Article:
Literary Mama writing about the many faces of motherhood

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I place the phone on the bed,
press "speaker" and open
the first drawer of the dresser.
These are the dregs of her life;
she took the useful
and sentimental
years ago.

I’ve got an orange skirt
with green trim
and a large brown leaf
sewn near the hem.
Size eight. 
     Toss it, her reply.

I remember for an instant
the day we bought that skirt,
her flair for dresses
and feminine things. All
her contradictions.
I’m holding a grey T-shirt,
v-neck, size six. 
The shirt smells of her.
I am pressing it to my face
when I hear her voice.

     Keep it. I sleep in that
     when I’m home.

I lift another piece,
a white wrinkled mess,
speak to my daughter,
two thousand miles away,
await her decision.

For two hours,
as the sun increasingly lights
the morning
we deconstruct
the remains of her room.
The dresser and closet
emptier than empty.

It is this diminishing
inventory of her sizes and tastes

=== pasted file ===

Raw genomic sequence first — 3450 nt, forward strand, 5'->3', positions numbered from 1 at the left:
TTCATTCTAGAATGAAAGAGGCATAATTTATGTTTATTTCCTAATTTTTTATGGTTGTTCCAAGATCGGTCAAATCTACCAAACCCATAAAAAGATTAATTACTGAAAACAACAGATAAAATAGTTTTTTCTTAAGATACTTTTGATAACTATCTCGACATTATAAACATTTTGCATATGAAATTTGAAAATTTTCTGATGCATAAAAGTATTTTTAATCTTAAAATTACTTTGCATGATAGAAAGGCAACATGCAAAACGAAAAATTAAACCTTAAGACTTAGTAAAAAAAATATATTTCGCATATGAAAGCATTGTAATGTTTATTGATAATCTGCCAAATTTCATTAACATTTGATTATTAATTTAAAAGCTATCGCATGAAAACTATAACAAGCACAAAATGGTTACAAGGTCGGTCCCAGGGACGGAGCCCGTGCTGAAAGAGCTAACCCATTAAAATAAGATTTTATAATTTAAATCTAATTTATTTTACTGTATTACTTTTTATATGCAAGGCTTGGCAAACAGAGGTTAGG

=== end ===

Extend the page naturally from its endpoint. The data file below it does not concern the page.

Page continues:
that forces me
to the end of her childhood.
I pass the trappings
to strangers.

Cathy Barber’s poetry has been published in Up The River Journal, The Rio Grande Review, Pearl, and the Cancer Poetry Project 2. She is a past president of the board of California Poets in the Schools and a current member of the advisory board.  In addition to poetry, Ms. Barber writes a blog, Is It Just Me. Links to more of her poetry can be found on her website. She has a MFA from the Vermont College of Fine Arts.

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Just found this website and loved your poem! I can easily remember similar scenarios with my now grown daughter. Even though she is 29 and married, I still keep a favorite pink robe hanging in a closet....along with all the sweet memories of her in it!
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